I have always loved moving fast! Since being a little kid at primary school, all I’ve ever wanted to do was run fast, bowl a cricket ball fast and watch fast cars. But speed itself didn’t just come as I developed and grew older. It came from being around parents, coaches and other athletes that shared a like-minded love for all things revolving around the newest and most proven ways of how to get as fast and strong as possible.
So In this brief post, I will share 5 pearls that I learnt growing up and still implement now as a sports podiatrist with some of my clients in the clinic. Although basic, these tips will hopefully help you (or even your kids or clients) in improving your running speed.
1. Visualise your feet as individual springboards as you see at the diving pool. The end of the springboard like your toes should point forward as it hovers in the air when no pressure is going through it. The springboard should stay in this position until you push or jump into it which drives the springboard down making it point towards the pool, then consequently when as you jump off or back up with your legs before a second jump that springboard always comes back up quickly to its original position. Apply this with your feet and get those toes pointing forward in the swing phase and keep it that way as your feet land (contrary to the thought of pointing your toes down). This will reduce your contact time on the ground as well as allow for better propulsion forward. Note; it takes either a bit of practice or coaching to do this cue well whilst being able to land on your forefoot. But once it’s done well it is the tip that pays the biggest dividends in the future.
2. Long legs… Shorter strides. My issue growing up was having long twig-like legs. So to combat that, I looked at making sure that my feet landed close to underneath my body and never lagged too far behind it. In saying that, with these assets (if you have them) make sure you put them to good use by extending your legs out as you run. However, the concept of bringing that foot back as quickly as possible to underneath your body when in the air doesn’t change.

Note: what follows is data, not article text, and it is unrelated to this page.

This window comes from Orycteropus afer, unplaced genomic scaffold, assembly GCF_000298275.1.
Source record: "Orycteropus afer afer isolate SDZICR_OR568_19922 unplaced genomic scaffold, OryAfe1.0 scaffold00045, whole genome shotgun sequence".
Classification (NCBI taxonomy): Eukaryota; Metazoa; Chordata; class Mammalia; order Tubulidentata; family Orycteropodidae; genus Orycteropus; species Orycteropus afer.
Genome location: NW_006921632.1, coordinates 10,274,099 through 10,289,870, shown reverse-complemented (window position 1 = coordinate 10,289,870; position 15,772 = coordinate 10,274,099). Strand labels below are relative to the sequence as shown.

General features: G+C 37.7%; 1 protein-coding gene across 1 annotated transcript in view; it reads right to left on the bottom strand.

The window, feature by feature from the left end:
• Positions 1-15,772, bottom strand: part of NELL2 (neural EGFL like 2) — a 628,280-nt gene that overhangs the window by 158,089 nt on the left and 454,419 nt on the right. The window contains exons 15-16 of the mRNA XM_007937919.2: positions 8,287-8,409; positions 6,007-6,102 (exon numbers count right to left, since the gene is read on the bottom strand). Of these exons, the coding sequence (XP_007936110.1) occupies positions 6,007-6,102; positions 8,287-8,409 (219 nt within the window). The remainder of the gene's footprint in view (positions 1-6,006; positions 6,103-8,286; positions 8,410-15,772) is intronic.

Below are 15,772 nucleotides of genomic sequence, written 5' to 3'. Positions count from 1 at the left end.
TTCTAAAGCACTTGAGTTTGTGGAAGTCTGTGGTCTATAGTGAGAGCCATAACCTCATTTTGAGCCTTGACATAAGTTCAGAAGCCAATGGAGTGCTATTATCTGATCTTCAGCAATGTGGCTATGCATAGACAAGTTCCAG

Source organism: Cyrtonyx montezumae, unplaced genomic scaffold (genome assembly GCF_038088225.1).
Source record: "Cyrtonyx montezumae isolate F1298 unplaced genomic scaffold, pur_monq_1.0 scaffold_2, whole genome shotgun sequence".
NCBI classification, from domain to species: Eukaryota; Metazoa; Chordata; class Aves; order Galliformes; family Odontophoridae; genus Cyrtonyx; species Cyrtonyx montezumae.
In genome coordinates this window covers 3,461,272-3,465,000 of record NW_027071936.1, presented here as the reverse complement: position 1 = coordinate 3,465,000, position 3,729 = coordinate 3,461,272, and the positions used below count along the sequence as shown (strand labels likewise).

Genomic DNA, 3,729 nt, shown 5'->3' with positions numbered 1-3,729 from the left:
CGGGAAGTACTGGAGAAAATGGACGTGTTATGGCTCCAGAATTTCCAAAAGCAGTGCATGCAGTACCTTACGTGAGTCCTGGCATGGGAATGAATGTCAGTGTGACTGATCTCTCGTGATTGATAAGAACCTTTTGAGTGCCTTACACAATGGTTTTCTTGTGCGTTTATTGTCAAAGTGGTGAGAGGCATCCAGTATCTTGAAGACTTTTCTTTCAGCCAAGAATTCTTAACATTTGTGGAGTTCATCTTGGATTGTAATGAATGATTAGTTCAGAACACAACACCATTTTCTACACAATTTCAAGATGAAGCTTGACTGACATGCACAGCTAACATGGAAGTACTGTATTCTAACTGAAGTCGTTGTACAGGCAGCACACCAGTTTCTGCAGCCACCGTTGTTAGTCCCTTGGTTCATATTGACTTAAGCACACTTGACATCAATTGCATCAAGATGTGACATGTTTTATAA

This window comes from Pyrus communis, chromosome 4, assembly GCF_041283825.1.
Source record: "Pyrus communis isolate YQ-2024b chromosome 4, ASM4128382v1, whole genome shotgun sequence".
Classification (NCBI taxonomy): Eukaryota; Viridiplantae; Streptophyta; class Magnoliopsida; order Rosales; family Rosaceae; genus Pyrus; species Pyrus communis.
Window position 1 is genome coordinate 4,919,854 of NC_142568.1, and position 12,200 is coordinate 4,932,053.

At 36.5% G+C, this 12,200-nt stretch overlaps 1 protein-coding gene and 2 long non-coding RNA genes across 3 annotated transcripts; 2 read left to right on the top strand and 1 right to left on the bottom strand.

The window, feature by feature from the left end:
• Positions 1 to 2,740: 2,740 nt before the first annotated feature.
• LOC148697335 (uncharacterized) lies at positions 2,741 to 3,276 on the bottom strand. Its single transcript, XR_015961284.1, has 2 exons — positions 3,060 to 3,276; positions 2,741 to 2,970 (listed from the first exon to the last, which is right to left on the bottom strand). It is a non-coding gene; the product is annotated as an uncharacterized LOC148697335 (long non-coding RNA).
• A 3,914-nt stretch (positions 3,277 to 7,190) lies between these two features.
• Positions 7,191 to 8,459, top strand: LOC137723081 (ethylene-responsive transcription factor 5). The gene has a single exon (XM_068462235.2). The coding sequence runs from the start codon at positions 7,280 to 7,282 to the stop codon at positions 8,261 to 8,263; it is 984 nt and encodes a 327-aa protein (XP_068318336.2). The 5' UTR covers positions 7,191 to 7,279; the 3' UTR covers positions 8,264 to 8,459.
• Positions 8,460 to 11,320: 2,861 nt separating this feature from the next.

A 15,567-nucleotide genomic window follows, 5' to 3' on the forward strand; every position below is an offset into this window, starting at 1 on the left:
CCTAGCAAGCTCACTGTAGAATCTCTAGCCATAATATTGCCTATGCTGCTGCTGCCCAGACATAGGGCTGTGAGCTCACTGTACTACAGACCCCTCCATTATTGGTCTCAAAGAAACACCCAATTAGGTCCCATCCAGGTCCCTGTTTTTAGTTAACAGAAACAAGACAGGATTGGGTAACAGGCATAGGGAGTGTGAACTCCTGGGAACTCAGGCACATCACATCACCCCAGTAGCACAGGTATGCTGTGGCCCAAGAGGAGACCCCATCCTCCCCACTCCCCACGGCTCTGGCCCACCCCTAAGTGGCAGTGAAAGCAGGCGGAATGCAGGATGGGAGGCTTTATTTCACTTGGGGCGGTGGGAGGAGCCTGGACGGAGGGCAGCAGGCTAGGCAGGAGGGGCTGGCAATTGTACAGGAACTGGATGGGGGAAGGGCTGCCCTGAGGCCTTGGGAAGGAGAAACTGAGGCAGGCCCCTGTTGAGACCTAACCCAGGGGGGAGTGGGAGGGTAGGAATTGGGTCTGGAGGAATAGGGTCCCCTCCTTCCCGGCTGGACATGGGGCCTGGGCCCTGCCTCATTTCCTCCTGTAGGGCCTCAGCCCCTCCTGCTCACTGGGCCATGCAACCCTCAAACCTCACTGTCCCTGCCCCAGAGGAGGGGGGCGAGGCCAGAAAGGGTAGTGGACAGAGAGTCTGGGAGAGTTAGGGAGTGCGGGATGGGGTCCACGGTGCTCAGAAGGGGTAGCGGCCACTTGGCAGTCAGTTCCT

3. Learn how to use your arms! Your arms are like the point on a compass guiding your balance. If they are moving across your body, keeping low or flailing above your ears, then there’s a fair chance the rest of your body is doing something a little out of sync also. So to test this, you can do a couple of things. Firstly, try sitting on the ground and moving your arms as fast as you can whilst keeping still. You’ll find the easiest way to keep the rest of your body balanced is by moving them up and back in a straight line. Secondly, when running, see if you can hold a stick in each hand and keep that stick pointing forward as you run. This will guide your elbows and shoulders to keep streamlined and in alignment.
4. Sort out your feet – Flimsy feet and ankles are a person’s worst nightmare when it comes to moving fast. Simply because the springboard effect becomes very hard, as well as the feet become an unstable platform to develop power from for the rest of your body’s muscles – including hamstrings, backside and calves. So by running in the right shoes, with the right technique and balance, it becomes much easier to generate faster running speeds.
5. Prime the muscle! Before any running or power event, it’s important that the movement that is about to be performed has been mimicked through a warm-up. Your nervous system won’t just magically activate at 100% of its potential when you want to do an activity such as sprinting. So making sure you perform a series of drills or similar movements to replicate the action or activity that you’re going to do. It’s important to get the most out of the effort by priming the key muscles beforehand.